How To Negotiate A Lower Interest Rate On Your Mortgage
In this era of record-low interest rates, many homeowners and investors fall into the trap of thinking they will automatically be getting a great rate on their mortgage.
Unfortunately, that’s not the case and by putting in a little bit of time and effort it has the potential to shave tens of thousands of dollars off the interest you’re paying on your mortgage.
Most borrowers, stay with one lender for the lifetime of their loan and quite often it is with the lender they have traditionally banked with. While this might be the easiest and most comfortable option, it pays to shop around.
Getting the best deal on your interest rates all starts with doing your research. If you know what the best rates in the marketplace are, then you’re able to make an informed decision and you can then look to negotiate.
Senior Finance Executive at Specialist Morgage, Bridget Bowman, suggests that all borrowers must do their research and then ask the question of either their current lender or a specialist mortgage broker.
“Research is key when negotiating a lower interest rate – firstly you need to check the rate on your existing loan and compare it to what other rates are available in the current lending environment,” said Ms. Bowman.
“If you feel your current rate is too high, you can approach your mortgage broker who can negotiate on your behalf with the lender or you can go to the lender directly to ask them to match the lower rate. It never hurts to ask the question. If they are unable to lower their rate to an acceptable level, it may be worthwhile considering refinancing to a new lender.”
Another important thing to note about interest rates is that new borrowers often receive the best and lowest rates. While long term customers are often forgotten about and stuck with higher rates.
Director of Multipart Finance, Tim Russell says that lenders are oftentimes happy to match interest rates, rather than lose a valuable customer.
“Typically, existing customers of a lender will have a higher interest rate than what is offered to new customers. They do this as they are aware that even though existing customers knew they were on a higher rate, they are still likely to stay with the same lender,” said Mr. Russell.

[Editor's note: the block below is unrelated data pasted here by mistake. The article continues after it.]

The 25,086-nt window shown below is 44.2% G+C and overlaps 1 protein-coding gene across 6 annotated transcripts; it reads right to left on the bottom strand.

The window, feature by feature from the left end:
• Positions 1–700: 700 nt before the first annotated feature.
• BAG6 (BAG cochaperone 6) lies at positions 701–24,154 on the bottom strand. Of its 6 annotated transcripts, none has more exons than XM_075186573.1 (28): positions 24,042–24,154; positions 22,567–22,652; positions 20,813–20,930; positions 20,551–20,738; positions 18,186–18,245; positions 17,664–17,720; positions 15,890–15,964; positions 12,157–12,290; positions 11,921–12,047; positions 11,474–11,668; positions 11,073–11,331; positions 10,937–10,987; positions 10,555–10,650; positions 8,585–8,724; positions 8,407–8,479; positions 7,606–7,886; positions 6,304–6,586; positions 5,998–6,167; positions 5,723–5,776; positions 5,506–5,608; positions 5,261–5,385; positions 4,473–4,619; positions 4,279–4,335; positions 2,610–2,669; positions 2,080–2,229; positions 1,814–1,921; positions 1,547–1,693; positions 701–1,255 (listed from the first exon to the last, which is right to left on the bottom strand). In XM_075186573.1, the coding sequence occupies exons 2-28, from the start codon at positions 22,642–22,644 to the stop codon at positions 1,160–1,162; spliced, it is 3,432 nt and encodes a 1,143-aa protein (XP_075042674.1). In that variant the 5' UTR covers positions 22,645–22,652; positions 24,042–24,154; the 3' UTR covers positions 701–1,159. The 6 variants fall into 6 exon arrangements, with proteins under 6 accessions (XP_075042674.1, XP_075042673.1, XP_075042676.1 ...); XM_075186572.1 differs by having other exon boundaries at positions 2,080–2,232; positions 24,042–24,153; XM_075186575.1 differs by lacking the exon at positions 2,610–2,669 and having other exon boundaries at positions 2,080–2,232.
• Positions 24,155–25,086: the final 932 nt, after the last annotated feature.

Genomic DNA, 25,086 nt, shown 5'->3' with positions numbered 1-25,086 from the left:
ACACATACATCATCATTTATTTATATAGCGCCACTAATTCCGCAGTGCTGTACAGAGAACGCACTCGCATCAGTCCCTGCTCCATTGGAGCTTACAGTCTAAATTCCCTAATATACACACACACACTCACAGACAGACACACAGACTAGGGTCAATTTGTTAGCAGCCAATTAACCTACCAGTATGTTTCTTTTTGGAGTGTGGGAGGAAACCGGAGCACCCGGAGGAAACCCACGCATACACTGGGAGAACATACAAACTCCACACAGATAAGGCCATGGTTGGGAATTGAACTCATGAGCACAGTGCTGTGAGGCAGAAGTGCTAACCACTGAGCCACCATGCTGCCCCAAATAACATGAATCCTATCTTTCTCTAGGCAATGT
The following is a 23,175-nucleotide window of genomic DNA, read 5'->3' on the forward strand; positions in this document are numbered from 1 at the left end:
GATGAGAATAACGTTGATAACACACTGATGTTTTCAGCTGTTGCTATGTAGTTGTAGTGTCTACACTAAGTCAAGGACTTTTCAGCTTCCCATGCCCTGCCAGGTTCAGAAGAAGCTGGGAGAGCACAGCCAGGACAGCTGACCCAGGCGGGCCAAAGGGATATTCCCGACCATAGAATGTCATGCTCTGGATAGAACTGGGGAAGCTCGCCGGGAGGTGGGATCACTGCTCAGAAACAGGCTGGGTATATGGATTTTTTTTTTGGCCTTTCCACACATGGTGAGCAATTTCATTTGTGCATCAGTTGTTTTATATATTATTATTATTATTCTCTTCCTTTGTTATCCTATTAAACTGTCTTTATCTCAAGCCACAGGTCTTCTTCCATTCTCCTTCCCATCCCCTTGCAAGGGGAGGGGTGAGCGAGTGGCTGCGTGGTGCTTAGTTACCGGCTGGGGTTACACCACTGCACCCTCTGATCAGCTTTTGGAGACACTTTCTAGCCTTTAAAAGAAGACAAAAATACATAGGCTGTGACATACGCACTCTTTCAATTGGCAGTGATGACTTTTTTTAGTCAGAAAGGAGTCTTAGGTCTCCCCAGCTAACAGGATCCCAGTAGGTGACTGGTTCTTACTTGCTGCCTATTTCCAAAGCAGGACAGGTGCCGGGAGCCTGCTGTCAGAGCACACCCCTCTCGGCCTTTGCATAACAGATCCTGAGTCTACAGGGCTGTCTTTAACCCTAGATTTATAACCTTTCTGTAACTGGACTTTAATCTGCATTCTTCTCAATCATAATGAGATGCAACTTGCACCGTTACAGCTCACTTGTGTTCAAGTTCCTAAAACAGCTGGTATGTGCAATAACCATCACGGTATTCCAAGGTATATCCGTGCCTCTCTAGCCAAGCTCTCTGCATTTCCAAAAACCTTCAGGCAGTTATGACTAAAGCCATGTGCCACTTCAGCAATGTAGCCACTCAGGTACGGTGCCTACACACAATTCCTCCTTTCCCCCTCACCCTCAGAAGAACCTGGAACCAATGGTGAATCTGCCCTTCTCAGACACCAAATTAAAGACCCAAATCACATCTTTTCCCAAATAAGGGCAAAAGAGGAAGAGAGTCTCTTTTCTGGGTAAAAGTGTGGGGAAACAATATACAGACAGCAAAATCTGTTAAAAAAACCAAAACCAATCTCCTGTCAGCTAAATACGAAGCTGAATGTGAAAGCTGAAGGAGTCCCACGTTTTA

“When we do annual reviews for our clients, we will give them a report detailing the existing package they are currently on and the three best offers that are available in the market. We then use this tool as a bargaining chip to renegotiate with their existing lender.”
“Quite often the existing lender is happy to match what is available elsewhere but if they’re not, then it’s simply a matter of calculating what the interest saving would be refinancing to the new lender versus the total cost of exiting the current lender. If the savings are significant enough then it’s always worth doing in my opinion.”
Understanding what sort of interest rate is achievable from the bank's perspective is also a very important part of the equation.
Generally speaking, different interest rates will apply depending on the type of borrower you are. If you have a clean credit history, a stable income and require a lower LVR, then you should expect that most lenders would not only be happy to lend to you but would offer you a lower interest rate.
On the flip side, if you are looking at a high LVR interest only, investment loan, without full documentation of your income, then most likely lenders would assign you a higher risk and therefore a higher interest rate.
Founder of The Investors Way, Andrew Woodward says that once you know where your bank is coming from as well as your own credit situation then you can start to negotiate with lenders more directly.
“Try not to be too aggressive in your negotiation tactics – understand that the bank needs to be comfortable with the deal too. A simple rule of thumb is that the bank wants to earn approximately 1.5% above what they are paying. So if the official rate in Oz is 0.75%, add 1.5% and you get 2.25%,” said Mr. Woodward.
“In recent times banks have been asking for a lot more than 1.5% above the official rate, but that doesn’t mean you can’t negotiate to get a better deal. Most of the major banks have rates above 3% but we are starting to see some of the smaller lenders offer rates that start with a 2.”
Once you know what interest rate you are able to obtain, Mr. Woodward says that it then becomes a matter of weighing that up against the costs of refinancing.
“Understand the costs of changing banks to ensure the reduced rate you are moving to is worth it. You don’t want your costs of moving to offset any gain from the reduced rate, especially when the costs are paid upfront and the interest rate benefits are over time."